Albemarle is regarded as one of the two biggest players in the Chilean Lithium market (the other being SQM). As a result, both companies’ shares were down when the market opened the following day (last Friday). However, the stock market can act emotionally and irrationally, and as ALB investors headed for the exits, I believe that Friday was an example of such an occasion. Although I can’t imagine that ALB is thrilled with this proposition, the news (as currently presented) isn’t as bad as it may seem. The market seems to have realized this, with shares bouncing back by about 6% when the market opened yesterday morning.
The President said that Chile will honour all current contracts, which seemingly presents SQM and ALB with a choice—they can give the government a majority share of the mines, or alternatively they can elect to retain full control until the end of the contract (at which point they could potentially risk losing 100% ownership without any compensation). With that said, unlike SQM, whose leases are up in 2030, Albemarle’s contracts expire in 2043, giving them a fair bit of flexibility, especially considering that there are five national elections before 2043. Thus, barring any sort of unforeseen governmental overreach (e.g. mine seizures), it is very possible that ALB will be able to wait this out in hopes of a course reversal by the current regime or the election of new government altogether.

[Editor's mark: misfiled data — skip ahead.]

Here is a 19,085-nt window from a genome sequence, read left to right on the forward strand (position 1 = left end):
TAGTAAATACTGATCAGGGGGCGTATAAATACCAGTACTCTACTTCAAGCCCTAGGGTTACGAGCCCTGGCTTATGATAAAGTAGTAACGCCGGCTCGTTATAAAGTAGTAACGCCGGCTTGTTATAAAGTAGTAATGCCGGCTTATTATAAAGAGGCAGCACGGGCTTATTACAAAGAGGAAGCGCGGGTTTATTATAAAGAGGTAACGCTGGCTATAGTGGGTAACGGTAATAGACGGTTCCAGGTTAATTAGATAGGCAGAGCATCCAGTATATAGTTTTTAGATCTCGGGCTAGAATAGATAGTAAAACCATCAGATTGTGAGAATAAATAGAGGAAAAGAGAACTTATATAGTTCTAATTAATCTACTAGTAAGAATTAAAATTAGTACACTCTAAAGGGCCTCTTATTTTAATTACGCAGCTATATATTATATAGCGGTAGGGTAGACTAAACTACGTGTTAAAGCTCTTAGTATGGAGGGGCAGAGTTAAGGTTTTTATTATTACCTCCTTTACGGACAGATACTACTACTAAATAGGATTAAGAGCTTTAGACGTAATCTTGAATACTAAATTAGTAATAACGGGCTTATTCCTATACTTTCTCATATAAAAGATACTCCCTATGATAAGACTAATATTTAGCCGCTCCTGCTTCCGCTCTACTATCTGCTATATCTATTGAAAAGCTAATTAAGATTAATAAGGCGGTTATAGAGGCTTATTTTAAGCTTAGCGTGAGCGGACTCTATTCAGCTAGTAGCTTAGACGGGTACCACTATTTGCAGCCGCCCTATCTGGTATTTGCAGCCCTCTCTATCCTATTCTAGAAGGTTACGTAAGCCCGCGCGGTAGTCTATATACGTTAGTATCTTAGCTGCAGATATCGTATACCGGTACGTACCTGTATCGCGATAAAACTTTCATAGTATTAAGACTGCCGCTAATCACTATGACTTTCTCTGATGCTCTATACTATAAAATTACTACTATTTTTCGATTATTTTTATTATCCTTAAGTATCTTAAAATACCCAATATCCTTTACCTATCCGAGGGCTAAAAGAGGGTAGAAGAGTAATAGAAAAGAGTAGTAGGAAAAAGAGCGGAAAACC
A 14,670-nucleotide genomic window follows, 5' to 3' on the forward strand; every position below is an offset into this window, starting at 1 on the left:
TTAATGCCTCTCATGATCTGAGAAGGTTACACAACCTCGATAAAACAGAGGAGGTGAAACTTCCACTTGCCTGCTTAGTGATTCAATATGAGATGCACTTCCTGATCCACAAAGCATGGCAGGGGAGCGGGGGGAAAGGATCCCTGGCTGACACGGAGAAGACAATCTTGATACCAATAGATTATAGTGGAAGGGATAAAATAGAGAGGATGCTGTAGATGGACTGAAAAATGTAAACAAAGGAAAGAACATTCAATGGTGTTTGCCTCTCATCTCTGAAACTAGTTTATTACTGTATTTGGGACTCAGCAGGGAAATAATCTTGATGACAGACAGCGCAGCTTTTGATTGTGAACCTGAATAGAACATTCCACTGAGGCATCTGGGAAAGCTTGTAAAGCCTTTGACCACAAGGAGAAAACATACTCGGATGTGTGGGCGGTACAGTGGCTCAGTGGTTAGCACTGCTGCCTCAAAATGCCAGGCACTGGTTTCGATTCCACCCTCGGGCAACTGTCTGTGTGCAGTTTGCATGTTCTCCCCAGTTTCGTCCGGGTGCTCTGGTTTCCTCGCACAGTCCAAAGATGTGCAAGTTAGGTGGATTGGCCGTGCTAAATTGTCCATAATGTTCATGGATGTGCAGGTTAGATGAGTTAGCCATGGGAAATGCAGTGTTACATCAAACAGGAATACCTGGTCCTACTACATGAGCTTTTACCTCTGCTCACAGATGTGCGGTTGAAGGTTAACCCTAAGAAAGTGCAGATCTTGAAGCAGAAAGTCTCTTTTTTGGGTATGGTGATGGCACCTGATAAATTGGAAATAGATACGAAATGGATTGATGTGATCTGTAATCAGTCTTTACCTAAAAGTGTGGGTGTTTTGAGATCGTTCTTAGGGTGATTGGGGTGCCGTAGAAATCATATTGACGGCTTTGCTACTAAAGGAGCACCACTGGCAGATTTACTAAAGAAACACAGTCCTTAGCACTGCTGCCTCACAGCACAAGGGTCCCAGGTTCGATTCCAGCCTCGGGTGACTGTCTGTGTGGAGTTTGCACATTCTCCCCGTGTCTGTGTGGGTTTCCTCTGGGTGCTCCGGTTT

Furthermore, Albemarle is more diversified than SQM—ALB has two mines in Australia (and is attempting to buy Australian producer Liontown—Ticker: LINRF), one in Nevada, and the company is also hoping to get their North Carolina mine (which was closed in the 90s) up and running again. Of ALB’s 2022 total lithium output, 30% was mined in Chile, a relatively low figure, and if the government persists with even more stringent measures, Albemarle has plenty of time to further limit their dependence on the South American nation.
Now let’s talk valuation, which has seen significant change since my previous article. When compared to competitors within the lithium production industry, ALB shares appear to be cheap (See Exhibit B). Historically, investors have had to buy ALB shares at an average of about 17X forward earnings - Albemarle’s forward PE multiple currently sits at around 7x.
While the stock was expensive when we first looked at it back in the fall, that certainly doesn’t appear to be the case anymore - the current valuation is very attractive in my opinion.
However, there is obviously a fair bit of risk here. Firstly, looking at the general industry (and as with essentially all commodities), stock performance is largely affiliated with the price of lithium. However, as I outlined, I believe that the spot price has found its bottom after a significant slide to start the year. Additionally, there is some political risk here - as I said I feel like ALB has a fair bit of flexibility in terms of its ability to deal with the Chilean government’s new lithium stance. Nevertheless, President Boric’s move to nationalize Chilean Lithium resources seemed to catch much of the world off guard, and it is possible that even more extreme policies could be implemented.
Having said this I firmly believe that this is a stock worth adding to your portfolio at the current price point.